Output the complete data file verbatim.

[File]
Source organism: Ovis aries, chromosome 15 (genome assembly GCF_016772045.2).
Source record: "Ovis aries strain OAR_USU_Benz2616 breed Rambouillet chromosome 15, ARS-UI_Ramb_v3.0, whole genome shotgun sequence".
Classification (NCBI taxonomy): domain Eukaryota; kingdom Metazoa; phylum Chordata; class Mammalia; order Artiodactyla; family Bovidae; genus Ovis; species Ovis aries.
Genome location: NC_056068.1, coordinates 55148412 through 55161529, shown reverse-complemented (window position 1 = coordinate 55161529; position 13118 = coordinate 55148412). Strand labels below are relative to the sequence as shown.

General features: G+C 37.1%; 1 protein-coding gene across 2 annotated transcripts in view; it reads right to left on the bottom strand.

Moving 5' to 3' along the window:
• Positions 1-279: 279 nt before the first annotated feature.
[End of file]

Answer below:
Source organism: Ovis aries, chromosome 15 (genome assembly GCF_016772045.2).
Source record: "Ovis aries strain OAR_USU_Benz2616 breed Rambouillet chromosome 15, ARS-UI_Ramb_v3.0, whole genome shotgun sequence".
Classification (NCBI taxonomy): domain Eukaryota; kingdom Metazoa; phylum Chordata; class Mammalia; order Artiodactyla; family Bovidae; genus Ovis; species Ovis aries.
Genome location: NC_056068.1, coordinates 55148412 through 55161529, shown reverse-complemented (window position 1 = coordinate 55161529; position 13118 = coordinate 55148412). Strand labels below are relative to the sequence as shown.

General features: G+C 37.1%; 1 protein-coding gene across 2 annotated transcripts in view; it reads right to left on the bottom strand.

Moving 5' to 3' along the window:
• Positions 1-279: 279 nt before the first annotated feature.